By Barbara Goldberg
NEW YORK (Reuters) - Fast-food workers in 150 U.S. cities kicked off protests for a $15-per-hour wage that included a sit-down in New York's Times Square, where 19 demonstrators were arrested on Thursday, police said.
About 400 demonstrators hoisting placards that read "Stick together for $15 and union rights" occupied Times Square during the morning rush hour. Some protesters sat down in the street, prompting the arrests for disorderly conduct, said a spokeswoman for the New York City Police Department.
Organizers expected the biggest protests to date, with fast-food workers from McDonald's, Burger King, Wendy's [WEN.O] and KFC expected to walk off the job in 150 cities, including Atlanta, Detroit, Los Angeles and Cleveland. They will be joined by unionized home-care workers.
Another march and sit-down was planned for midday near Columbus Circle, a busy traffic intersection in Manhattan, demonstrators said.
"I want a better future for my kids," said demonstrator Rutila Nunes, 38, of Queens, who helps support her sons, ages 14 and 18, earning $8 an hour as a prep cook at McDonald's. Her elder son is in college studying automobile engineering, and she is deeply in debt to pay for it, she said through a Spanish interpreter.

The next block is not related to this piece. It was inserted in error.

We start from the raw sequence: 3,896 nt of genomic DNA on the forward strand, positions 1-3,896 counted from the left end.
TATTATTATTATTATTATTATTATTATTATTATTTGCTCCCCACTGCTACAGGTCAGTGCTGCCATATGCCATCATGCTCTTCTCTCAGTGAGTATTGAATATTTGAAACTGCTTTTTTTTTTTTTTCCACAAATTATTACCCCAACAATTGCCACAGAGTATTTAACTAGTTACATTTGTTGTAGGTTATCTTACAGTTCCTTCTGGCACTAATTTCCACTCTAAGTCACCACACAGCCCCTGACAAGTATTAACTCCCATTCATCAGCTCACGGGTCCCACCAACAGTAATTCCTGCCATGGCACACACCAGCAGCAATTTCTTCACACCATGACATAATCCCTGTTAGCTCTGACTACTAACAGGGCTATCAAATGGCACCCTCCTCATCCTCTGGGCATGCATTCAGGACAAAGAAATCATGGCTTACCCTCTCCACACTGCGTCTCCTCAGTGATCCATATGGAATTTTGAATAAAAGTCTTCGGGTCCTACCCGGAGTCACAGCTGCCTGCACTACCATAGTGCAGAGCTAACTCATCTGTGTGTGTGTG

"We're going to have walkouts all over the country," said Kendall Fells, organizing director of Fight for 15, a movement that seeks to raise the hourly wage to $15 and allow workers to unionize jobs from the fry basket at McDonald's to the cash register at Burger King.
The drive is being led by the Service Employees International Union (SEIU), whose 2 million members include healthcare workers, building staff, local and state government workers and public school employees.
The increase would boost the wage above the roughly $11 per hour that experts said is the poverty threshold for a family of four.
The union-backed actions have gathered steam since 2012, helping to spur a national debate about the federal minimum wage. It has been stuck at $7.25 since 2009, despite efforts by Democrats in Congress to raise it ahead of November's mid-term congressional elections.
Major fast-food chains do not own most of their U.S. restaurants and leave pay decisions to franchisees, who say that raising the hourly wage will hurt their businesses.
But the general counsel of the National Labor Relations Board announced in July that McDonald's, not just its franchisees, can be liable for alleged labor law violations.
The five-member, Democrat-controlled NLRB has yet to rule on the matter.
The International Franchise Association said in a statement that unions, led by the SEIU, are hiding "behind an altruistic plea for higher wages when what they really want is a shortcut to refill their steadily dwindling membership ranks and coffers."
(Additional reporting by Lisa Baertlein in Los Angeles; Editing by Jeffrey Benkoe)